Usually English beers would be racked to the cask a few points above final gravity, and then conditioned at cellar temperatures - around 55-65F. Obviously this needs you to know the final gravity in advance, but you can prime to add a couple of points of gravity worth of fermentables back if you let fermentation complete. Conditioning it much warmer than this will result in too low a carbonation (19C is probably too warm), as the cask shouldn't be holding enough pressure to achieve the same CO2 volume at that temperature (if your pin does hold pressure, then you can condition warmer). As long as you didn't cold crash or leave it a long time after fermentation completed before racking to the cask, then the yeast should be able to condition the beer at cellar temps. Just above 60F should be fine with most English yeasts, particularly WLP002/1968 which ferments quite happily at 62-66F.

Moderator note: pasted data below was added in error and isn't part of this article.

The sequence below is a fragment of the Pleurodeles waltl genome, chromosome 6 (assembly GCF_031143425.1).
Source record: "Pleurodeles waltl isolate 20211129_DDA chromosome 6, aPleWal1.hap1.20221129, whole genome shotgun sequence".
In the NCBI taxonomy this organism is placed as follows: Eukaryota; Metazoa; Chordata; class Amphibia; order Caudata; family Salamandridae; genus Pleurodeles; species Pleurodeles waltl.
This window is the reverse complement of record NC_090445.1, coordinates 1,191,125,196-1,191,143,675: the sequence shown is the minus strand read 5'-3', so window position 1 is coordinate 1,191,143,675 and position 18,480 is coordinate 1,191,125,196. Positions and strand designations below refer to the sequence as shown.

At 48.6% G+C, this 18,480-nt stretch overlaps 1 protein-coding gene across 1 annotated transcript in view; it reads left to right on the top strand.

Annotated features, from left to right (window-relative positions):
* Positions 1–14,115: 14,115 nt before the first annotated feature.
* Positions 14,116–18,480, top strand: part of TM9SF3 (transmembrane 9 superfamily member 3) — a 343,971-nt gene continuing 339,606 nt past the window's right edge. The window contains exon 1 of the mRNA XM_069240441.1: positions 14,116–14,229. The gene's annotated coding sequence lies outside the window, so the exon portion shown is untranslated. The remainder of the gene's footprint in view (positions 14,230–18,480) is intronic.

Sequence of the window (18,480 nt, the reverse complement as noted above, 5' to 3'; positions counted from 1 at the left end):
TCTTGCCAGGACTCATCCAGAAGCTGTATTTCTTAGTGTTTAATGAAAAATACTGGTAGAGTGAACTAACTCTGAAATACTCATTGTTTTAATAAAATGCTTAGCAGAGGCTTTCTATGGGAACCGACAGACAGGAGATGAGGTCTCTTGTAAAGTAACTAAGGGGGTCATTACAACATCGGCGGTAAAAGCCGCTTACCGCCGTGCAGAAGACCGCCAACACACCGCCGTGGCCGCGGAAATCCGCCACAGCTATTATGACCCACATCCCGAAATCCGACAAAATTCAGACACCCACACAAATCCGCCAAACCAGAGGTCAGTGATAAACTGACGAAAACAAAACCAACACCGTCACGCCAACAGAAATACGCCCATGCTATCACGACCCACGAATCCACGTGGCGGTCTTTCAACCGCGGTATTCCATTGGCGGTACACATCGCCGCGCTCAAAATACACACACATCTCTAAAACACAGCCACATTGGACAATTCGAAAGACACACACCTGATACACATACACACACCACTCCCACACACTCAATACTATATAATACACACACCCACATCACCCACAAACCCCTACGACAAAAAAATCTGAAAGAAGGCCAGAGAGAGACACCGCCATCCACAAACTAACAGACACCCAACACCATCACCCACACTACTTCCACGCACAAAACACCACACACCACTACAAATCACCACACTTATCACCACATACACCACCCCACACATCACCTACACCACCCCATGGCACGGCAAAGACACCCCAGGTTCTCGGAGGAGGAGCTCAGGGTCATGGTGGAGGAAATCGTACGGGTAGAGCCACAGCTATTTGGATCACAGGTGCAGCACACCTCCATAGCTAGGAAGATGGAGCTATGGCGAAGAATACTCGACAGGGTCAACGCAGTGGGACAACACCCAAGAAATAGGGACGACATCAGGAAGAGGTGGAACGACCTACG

See the latter part of this article